At least with My Favorite Wife, she was on a desert island, and she only had Randolph Scott, give the girl some pity. There was no insuation, smarmy wink wink or otherwise, of what Grant did for those seven years.

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Adultery in older movies and plays frequently portrayed the unfair fact that it was ok for a man but not a women. One of the few exceptions to that "rule" is Dietrich in Blonde Venus. Her husband -- Herbert Marshall -- can't forgive her for sleeping with Cary Grant until the end of the movie, after her many travails. And she only sleeps with Grant to get money for Marshall's medical treatment! Blonde Venus is a unique film in many ways.

 

I'm going to look at The Awful Truth again -- I didn't watch the whole think when it was on last week. It doesn't bother me that there is no visible source of income-earning. That, too, was a fact of the times. Many plays and films were simply about rich people and aristocrats. This was of course way before John Osborne!

 

 

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Due to the code, the adultery was left up in the air for the audience to decide. Dunne's music teacher was such a baffoon, I doubt many came to that conclusion. Grant was more iffy.........The basic premise was lack of trust, not the adultery............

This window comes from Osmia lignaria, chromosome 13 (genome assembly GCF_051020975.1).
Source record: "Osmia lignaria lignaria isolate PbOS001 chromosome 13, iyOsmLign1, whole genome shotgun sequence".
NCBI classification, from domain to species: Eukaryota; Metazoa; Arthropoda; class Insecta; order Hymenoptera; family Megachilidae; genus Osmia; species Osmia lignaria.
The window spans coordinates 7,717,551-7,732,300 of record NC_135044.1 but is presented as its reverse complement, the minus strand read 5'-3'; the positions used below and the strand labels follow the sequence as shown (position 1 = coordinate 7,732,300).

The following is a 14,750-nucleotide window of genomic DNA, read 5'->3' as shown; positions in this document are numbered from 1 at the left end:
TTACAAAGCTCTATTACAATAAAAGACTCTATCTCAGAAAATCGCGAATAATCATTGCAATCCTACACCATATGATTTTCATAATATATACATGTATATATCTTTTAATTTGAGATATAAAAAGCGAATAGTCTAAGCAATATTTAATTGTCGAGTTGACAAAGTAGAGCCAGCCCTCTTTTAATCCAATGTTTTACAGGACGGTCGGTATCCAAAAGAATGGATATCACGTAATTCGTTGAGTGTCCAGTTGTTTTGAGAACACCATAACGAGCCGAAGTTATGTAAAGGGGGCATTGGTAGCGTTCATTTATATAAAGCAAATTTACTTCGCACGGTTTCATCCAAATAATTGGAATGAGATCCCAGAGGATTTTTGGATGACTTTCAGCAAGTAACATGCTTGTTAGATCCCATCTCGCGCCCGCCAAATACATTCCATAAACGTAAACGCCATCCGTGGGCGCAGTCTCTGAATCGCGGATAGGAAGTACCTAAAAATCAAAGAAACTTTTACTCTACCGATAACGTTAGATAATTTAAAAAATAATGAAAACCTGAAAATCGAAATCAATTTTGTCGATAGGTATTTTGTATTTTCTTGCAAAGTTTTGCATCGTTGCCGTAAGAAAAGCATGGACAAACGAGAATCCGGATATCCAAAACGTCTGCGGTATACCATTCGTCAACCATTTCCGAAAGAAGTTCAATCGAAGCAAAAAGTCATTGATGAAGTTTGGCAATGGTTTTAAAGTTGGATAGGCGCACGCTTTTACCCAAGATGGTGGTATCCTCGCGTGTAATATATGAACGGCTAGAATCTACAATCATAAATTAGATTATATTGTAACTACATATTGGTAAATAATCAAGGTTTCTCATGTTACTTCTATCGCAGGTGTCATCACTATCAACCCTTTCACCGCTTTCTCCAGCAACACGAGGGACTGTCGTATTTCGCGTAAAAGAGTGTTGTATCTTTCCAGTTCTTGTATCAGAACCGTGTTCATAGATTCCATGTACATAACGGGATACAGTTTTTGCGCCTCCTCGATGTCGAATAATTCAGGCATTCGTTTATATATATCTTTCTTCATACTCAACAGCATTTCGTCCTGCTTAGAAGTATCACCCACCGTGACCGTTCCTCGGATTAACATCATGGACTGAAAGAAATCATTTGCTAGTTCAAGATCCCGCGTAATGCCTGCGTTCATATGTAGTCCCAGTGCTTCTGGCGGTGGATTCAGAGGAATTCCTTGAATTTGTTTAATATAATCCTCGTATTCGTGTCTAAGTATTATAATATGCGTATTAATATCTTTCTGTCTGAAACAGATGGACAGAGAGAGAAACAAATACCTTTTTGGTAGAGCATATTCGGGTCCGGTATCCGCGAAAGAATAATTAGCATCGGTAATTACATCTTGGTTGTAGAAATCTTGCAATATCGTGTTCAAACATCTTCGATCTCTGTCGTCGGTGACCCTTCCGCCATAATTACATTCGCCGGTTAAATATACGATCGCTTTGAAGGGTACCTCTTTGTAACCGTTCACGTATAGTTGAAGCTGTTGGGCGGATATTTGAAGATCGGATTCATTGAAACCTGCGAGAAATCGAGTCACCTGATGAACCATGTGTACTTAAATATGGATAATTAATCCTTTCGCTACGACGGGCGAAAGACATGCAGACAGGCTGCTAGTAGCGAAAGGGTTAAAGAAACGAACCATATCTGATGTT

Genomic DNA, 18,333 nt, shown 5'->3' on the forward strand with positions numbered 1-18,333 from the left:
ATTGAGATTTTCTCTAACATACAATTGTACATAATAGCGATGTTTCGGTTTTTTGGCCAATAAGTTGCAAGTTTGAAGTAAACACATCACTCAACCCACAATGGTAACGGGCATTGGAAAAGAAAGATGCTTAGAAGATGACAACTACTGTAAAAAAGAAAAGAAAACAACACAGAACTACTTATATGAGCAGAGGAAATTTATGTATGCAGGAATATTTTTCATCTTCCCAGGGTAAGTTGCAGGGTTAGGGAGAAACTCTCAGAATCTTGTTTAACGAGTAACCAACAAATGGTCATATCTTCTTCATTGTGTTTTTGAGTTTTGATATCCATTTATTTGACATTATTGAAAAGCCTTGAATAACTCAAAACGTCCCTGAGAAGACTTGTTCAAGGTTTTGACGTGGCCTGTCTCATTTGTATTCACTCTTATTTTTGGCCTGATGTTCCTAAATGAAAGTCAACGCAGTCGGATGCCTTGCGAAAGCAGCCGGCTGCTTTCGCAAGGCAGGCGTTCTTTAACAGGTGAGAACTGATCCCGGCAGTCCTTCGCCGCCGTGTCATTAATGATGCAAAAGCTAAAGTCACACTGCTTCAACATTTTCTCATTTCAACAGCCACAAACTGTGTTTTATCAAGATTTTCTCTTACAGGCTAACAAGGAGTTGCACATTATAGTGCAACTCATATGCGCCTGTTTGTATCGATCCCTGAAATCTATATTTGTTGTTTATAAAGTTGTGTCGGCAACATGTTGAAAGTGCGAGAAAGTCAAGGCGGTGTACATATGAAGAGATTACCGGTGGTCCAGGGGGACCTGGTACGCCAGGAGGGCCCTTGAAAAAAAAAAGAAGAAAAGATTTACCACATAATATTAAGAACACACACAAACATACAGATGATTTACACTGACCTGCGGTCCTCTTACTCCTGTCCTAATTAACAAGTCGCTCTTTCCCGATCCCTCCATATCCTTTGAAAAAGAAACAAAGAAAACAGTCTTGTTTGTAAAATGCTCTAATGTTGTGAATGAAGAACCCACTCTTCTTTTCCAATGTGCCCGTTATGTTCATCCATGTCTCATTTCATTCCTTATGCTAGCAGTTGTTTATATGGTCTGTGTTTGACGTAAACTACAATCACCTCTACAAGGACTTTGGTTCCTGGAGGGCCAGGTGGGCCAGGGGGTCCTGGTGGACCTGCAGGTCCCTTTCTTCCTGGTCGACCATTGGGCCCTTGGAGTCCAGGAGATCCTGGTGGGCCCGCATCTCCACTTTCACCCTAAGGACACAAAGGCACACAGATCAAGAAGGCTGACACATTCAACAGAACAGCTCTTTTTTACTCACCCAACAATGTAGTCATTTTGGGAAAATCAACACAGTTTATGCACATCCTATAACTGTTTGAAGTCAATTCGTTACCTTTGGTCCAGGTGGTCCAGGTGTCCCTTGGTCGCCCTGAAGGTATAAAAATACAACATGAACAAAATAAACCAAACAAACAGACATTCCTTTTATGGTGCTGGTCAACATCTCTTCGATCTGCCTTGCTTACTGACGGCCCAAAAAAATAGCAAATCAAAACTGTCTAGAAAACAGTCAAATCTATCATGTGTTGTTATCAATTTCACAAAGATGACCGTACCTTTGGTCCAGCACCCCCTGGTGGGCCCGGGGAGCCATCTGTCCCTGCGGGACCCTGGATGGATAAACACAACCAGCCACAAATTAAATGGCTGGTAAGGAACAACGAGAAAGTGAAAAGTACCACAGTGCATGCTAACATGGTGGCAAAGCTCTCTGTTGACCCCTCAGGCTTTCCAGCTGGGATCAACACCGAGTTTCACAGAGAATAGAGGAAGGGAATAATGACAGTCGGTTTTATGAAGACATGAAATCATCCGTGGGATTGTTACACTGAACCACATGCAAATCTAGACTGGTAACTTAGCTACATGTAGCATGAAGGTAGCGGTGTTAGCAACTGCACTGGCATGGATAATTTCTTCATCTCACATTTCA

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>At least with My Favorite Wife, she was on a desert island, and she only had Randolph Scott, give the girl some pity. There was no insuation, smarmy wink wink or otherwise, of what Grant did for those seven years.

 

Dunne was safer than Grant would have been on a deserted island with Randolph Scott! Makes you wonder if there was some kind of inside joke going on there. (or wasn't Hollywood aware of Scott's homosexuality?)

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I may have just been in a bad mood. I love and adore Grant, so I can't account for my nitpicking.

 

I wish I could pinpoint where the dialogue sounded straight out of a Marx Brothers movie, so listen for that, Swithin, it was fun.

 

You're right, of course. I loved George and Marion Kirby and their drop dead gorgeous Cord, and what did they do for a living? But how did Aunt Pattie afford that apartment? I want one!!! :D